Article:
As I mentioned in my preamble, I'm a sucker for this book. This is the pay-off story that the book has been building to for two years. This book has always found itself in the somewhat awkward situation of being a team book led and founded by teen Batman; Night Thrasher pushes away his friends, and is as mysterious as a guy that wears a skateboard on his back can be, and here we get the pay-off to Tai's master plan of making him a super hero.
|Jokes I didn't get as a child!|
Bagley doesn't try to imitate Jim Lee-style splashes with the Folding Circle, a very 90's-style group. He's great at getting character emotion across in faces, which is useful, since it's most of the focus of the issue. A common complaint is that he makes everyone's faces somewhat interchangeable, and while that's somewhat true, he's at least done enough superficially to keep me from really caring. Namorita, for instance, has Namor's thin, super-arched eyebrows. Firestar is just Mary Jane in a mask and bodysuit, but again, that was an actual plot point in Scarlet Spider-New Warriors, so I feel like that's established continuity. I will say this cover doesn't do a lot for me. Maybe it's the orange? Maybe it's that it feels like someone just picked a half-dozen "New Warriors" stickers and put them over an orange background? It's just not a very memorable design.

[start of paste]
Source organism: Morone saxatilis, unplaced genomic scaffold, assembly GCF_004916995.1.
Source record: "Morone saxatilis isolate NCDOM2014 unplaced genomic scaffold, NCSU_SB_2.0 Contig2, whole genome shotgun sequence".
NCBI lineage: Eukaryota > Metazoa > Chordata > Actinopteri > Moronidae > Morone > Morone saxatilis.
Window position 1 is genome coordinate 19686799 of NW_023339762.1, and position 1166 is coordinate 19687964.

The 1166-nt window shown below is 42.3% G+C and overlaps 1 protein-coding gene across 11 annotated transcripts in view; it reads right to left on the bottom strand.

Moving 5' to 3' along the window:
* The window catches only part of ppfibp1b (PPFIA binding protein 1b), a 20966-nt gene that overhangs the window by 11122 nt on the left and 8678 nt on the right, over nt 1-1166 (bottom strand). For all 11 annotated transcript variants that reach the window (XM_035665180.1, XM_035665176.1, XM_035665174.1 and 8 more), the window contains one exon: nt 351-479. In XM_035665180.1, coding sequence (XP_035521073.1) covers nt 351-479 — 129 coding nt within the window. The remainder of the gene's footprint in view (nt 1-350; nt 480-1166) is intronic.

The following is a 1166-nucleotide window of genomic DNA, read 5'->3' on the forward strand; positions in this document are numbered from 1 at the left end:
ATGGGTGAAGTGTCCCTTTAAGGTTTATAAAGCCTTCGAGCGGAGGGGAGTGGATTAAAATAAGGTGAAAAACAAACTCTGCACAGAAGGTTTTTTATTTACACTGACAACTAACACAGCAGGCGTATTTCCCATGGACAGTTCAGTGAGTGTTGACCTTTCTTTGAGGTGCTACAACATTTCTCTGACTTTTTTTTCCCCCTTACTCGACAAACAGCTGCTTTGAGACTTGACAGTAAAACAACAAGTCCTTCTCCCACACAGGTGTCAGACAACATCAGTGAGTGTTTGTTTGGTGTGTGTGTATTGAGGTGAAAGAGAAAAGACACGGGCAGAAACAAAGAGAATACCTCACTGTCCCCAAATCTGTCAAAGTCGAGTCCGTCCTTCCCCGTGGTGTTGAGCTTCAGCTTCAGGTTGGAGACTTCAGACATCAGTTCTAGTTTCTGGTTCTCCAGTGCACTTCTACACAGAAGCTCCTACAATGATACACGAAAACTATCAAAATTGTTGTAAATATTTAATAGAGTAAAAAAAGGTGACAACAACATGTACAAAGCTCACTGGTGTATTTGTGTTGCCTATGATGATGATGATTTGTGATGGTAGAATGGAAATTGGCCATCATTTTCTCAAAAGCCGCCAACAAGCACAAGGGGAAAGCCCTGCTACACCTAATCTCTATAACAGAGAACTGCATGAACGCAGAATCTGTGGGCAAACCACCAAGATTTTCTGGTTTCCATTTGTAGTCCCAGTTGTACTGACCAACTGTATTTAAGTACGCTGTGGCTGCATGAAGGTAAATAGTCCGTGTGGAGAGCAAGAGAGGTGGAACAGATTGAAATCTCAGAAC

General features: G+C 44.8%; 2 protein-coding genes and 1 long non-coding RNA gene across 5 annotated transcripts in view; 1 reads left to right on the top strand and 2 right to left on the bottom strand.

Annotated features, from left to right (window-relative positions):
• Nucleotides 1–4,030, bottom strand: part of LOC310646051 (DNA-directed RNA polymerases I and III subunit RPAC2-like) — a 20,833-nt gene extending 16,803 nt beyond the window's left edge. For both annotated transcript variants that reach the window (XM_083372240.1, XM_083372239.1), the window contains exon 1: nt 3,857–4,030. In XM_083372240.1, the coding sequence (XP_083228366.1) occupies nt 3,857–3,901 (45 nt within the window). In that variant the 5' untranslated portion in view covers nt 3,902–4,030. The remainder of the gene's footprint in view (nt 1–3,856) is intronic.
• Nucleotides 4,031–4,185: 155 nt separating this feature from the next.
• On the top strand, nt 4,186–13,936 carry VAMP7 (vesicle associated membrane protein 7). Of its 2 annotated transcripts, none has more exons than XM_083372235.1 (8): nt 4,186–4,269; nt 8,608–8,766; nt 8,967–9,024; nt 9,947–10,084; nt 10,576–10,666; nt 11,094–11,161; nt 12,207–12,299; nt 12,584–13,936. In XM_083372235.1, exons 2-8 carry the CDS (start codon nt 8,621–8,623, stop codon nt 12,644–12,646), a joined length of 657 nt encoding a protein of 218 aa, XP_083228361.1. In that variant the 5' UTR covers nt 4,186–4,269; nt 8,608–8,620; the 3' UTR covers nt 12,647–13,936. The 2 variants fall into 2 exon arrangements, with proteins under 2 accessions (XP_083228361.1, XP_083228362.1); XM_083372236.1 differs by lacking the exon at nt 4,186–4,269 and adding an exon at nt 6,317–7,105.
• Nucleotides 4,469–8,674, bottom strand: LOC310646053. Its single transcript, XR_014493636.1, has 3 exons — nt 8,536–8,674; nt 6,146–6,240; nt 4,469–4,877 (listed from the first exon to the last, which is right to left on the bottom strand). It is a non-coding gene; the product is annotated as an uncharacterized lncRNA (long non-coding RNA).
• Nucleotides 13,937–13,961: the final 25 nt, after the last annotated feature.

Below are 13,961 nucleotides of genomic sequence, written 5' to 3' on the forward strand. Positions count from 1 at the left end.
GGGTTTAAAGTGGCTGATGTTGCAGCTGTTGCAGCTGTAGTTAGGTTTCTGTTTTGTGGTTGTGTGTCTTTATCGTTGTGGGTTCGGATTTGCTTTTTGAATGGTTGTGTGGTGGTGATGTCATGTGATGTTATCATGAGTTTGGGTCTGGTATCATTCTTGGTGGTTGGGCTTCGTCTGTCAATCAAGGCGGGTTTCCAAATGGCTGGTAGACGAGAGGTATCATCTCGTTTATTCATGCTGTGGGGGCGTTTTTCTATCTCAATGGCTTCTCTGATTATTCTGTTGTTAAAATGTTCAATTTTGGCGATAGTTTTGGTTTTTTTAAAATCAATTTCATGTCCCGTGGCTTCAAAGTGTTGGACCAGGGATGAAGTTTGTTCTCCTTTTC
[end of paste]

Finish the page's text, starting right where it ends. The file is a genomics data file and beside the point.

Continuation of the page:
There's actually a bunch of leftover 70's/80's fashions in this book, from Firestar's "Amazing Friends" costume to Rage's luchador mask and leather outfit. The team rocks their original costumes, which by 1992 feel pretty dated, as all are 70's or 80's designs. Speedball out-of-costume has a very nice mullet and sits in a beanbag chair. One of the Folding Circle has sunglasses flipped up, which I will forever associate with Dwayne Wayne. Night Thrasher has brought his skateboard to Cambodia.
Speedball states that if Firestar stays behind, "anything she says in court would be considered cumulative evidence and [the prosecutor] would leave the rest of us out of it." It actually wouldn't be cumulative evidence unless the whole team testified, Speedball. One person's testimony by definition isn't cumulative. FRE 403 allows an attorney to object to cumulative evidence when it is "a waste of time." The more you know!